The boundaries of our personal rights have been summed up concisely in the observation that they end where those of others begin. And this is a perfectly good lamp by which to guide our actions in many cases. But the Internet has led to the destruction of location and identity as necessary considerations when calculating our rights and privileges. This week furnishes some examples –… Read More

  • Flawless

    Flawless

    It strikes me as wrong that our most powerful and expensive and familiar objects should be the ones we love the least. We hold them and touch them every day, look at them for hours on end, sleep next to them. But how little we care for them! Here is the problem: we cannot love an object which knows nothing, which learns nothing, and which says nothing. Read More

  • Hate

    Hate

    It’s a powerful thing, this Internet of ours. The greatest tool for the distribution of knowledge, the administration of compassion, and development of conversation ever created. And the events of this week have shown how it can be a platform for tolerance and understanding, for love and peace. Particularly touching was the story of a man who, with the assistance of friends and the… Read More

  • Ground Truth

    Ground Truth

    I was always a smart kid. Did very well on tests all through grade school, didn’t have to do much work because the work I did do suggested to my teachers that there wasn’t an issue. Just a couple missing worksheets, he’ll do fine. When I got to middle school, I took the usual approach to things, which, for me, was always to just do them. That had worked brilliantly before, so… Read More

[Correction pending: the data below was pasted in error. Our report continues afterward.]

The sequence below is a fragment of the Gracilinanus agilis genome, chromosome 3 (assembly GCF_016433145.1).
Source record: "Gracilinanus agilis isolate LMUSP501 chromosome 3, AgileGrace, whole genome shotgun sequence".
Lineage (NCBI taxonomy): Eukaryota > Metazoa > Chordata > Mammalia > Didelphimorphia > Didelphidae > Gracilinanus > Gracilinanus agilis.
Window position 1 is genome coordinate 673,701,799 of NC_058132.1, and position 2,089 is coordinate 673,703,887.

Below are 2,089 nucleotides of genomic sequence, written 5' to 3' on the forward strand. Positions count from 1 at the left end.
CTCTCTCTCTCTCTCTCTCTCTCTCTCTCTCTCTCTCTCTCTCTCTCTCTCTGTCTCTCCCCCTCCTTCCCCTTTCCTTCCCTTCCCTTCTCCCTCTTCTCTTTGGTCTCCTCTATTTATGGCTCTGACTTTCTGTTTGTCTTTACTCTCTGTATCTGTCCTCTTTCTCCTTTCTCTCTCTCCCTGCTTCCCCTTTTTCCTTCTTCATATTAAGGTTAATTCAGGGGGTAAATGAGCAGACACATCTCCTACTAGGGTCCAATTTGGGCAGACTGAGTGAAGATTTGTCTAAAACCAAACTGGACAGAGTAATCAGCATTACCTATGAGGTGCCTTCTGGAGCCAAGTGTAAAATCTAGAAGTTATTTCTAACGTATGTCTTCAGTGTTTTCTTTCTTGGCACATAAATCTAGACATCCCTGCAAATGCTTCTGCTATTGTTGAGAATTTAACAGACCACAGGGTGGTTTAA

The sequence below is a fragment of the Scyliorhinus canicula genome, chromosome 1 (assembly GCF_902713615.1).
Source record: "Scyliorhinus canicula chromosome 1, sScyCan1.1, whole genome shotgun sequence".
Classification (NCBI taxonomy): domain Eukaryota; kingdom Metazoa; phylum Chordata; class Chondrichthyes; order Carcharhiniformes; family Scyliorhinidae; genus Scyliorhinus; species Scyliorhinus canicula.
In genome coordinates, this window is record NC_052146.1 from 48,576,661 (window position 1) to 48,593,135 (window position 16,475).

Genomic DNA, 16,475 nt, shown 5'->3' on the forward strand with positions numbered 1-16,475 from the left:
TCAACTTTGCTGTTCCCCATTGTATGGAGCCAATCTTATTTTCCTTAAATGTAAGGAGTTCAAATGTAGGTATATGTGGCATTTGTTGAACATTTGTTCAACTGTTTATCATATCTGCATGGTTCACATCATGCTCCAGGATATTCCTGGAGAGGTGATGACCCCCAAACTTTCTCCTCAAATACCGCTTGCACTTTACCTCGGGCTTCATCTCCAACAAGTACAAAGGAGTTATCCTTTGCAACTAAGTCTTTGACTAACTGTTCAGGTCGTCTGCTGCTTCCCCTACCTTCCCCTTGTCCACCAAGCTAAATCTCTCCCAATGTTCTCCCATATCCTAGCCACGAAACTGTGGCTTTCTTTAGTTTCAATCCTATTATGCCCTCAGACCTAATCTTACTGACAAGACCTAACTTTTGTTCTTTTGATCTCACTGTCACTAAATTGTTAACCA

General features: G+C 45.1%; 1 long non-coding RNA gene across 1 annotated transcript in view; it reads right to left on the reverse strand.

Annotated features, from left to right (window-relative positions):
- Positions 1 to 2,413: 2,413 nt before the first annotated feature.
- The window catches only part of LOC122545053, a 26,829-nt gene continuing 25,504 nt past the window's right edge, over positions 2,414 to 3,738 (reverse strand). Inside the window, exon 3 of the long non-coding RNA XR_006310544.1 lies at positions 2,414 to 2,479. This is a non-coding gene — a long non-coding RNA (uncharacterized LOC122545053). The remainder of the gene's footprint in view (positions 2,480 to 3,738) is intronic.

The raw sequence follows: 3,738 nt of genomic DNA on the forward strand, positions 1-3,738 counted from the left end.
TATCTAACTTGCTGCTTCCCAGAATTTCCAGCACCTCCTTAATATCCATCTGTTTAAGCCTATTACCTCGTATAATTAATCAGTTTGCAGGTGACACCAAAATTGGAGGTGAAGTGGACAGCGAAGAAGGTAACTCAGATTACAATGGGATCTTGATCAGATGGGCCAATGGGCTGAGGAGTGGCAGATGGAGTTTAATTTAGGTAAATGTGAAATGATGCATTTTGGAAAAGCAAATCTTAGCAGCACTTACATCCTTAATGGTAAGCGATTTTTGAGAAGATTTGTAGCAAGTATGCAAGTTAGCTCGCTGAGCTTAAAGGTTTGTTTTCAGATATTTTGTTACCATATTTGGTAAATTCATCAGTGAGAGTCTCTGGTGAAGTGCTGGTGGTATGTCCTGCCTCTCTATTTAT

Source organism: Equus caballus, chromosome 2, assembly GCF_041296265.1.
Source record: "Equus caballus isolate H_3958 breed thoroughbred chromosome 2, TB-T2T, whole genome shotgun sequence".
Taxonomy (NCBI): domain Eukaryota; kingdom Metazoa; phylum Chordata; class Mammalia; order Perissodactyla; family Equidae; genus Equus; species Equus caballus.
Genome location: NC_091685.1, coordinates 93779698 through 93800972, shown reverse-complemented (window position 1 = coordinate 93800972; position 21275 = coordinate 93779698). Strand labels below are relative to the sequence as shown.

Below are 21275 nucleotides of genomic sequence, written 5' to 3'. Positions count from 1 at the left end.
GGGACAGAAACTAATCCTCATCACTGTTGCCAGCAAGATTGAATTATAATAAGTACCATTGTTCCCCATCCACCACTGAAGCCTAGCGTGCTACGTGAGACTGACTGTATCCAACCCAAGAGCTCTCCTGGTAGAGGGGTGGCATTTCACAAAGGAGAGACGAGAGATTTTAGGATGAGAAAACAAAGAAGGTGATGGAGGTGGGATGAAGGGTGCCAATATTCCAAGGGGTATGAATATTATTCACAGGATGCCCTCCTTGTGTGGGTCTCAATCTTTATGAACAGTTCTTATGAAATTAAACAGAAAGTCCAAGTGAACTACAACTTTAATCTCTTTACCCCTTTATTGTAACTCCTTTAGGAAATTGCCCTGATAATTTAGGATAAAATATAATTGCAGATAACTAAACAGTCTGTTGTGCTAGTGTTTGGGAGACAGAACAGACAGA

• How To Disrupt Petty Inconveniences

    How To Disrupt Petty Inconveniences

    Depending on who you ask, Jack Dorsey started off the latest Disrupt on either a very controversial or a very non-controversial note. “We need revolution, not disruption,” he said, words that would be easy to characterize as platitudes if he were not working hard at uprooting a few global institutions. Even so, the sentiment did not entirely match the tone of the conference that was… Read More

  • All Your Metadata Shall Be In Water Writ

    All Your Metadata Shall Be In Water Writ

    The power of the internet lies in its near-infinite mutability. It’s an edifice of information being added to and sculpted by as many hands as there are eyes viewing it. Truly democratic and increasingly accessible, it will soon be the vector for most communication that takes place on our world. But its mutability is also a weakness, as so many great strengths are. The weakness arises from… Read More

  • Stranded Vessels

    Stranded Vessels

    The 20th century was owned and operated by middle men. Industry began as the creation of something for which would be traded other goods, services, or cash. As production centralized, distribution (as always) rose to close the distance between the product and the consumer. Facilitating consumption became a business unto itself: printing, shipping, packaging, and all the rest. A respectable… Read More